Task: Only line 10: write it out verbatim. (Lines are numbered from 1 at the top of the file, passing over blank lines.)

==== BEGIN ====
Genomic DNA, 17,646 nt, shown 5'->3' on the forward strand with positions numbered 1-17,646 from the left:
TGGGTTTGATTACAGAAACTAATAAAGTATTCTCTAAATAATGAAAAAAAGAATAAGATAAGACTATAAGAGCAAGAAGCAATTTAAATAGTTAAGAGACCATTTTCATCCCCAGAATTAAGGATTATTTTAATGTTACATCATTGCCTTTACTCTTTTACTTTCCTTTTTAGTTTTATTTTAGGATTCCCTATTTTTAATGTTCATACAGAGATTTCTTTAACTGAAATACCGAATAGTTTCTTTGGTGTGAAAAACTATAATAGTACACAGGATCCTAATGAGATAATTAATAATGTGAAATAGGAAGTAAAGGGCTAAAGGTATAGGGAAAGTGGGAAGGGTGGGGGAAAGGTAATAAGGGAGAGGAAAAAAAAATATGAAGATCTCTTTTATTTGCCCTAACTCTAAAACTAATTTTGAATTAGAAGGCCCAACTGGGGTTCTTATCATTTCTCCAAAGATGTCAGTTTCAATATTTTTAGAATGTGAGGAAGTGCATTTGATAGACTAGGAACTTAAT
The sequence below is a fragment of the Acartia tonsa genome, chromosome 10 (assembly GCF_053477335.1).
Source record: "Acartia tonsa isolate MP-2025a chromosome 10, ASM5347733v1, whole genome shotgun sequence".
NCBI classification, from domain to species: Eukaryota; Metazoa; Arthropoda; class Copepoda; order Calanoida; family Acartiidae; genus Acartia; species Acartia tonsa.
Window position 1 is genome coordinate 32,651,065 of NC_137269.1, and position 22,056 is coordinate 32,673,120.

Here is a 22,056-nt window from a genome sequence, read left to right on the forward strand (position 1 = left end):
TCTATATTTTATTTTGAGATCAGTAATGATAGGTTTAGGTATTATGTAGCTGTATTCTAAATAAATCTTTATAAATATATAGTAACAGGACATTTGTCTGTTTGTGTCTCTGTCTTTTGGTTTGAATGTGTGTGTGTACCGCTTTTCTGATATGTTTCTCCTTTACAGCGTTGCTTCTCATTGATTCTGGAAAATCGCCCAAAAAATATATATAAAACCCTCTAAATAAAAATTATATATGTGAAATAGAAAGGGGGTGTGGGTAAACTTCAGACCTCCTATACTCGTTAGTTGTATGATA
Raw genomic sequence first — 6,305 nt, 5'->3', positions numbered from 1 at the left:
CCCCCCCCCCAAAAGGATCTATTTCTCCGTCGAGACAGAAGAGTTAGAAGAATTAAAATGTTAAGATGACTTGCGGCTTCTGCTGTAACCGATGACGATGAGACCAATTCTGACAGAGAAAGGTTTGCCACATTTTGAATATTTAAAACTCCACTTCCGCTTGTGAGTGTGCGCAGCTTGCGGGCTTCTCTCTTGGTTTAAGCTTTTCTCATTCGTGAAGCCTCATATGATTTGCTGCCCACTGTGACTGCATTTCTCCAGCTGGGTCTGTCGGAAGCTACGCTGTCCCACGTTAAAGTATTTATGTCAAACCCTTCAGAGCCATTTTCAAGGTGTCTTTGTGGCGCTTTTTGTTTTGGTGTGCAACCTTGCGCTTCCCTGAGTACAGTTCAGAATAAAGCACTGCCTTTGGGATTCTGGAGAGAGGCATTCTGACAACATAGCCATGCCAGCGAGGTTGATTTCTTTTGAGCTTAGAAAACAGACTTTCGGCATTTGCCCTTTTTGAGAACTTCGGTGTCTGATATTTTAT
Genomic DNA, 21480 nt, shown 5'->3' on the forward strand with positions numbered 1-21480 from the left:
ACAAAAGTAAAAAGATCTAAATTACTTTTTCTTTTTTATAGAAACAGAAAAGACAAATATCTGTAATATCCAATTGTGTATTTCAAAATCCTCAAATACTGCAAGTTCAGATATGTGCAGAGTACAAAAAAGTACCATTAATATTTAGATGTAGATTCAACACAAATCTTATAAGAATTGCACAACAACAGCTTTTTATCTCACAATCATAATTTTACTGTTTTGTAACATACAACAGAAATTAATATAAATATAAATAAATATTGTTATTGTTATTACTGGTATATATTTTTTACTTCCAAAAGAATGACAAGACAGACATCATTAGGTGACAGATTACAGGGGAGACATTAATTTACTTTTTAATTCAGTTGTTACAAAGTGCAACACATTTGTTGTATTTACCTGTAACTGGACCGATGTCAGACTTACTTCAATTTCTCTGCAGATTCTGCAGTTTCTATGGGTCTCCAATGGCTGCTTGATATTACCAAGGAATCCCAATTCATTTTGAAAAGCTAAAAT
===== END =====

CCCCCCCCCCAAAAGGATCTATTTCTCCGTCGAGACAGAAGAGTTAGAAGAATTAAAATGTTAAGATGACTTGCGGCTTCTGCTGTAACCGATGACGATGAGACCAATTCTGACAGAGAAAGGTTTGCCACATTTTGAATATTTAAAACTCCACTTCCGCTTGTGAGTGTGCGCAGCTTGCGGGCTTCTCTCTTGGTTTAAGCTTTTCTCATTCGTGAAGCCTCATATGATTTGCTGCCCACTGTGACTGCATTTCTCCAGCTGGGTCTGTCGGAAGCTACGCTGTCCCACGTTAAAGTATTTATGTCAAACCCTTCAGAGCCATTTTCAAGGTGTCTTTGTGGCGCTTTTTGTTTTGGTGTGCAACCTTGCGCTTCCCTGAGTACAGTTCAGAATAAAGCACTGCCTTTGGGATTCTGGAGAGAGGCATTCTGACAACATAGCCATGCCAGCGAGGTTGATTTCTTTTGAGCTTAGAAAACAGACTTTCGGCATTTGCCCTTTTTGAGAACTTCGGTGTCTGATATTTTAT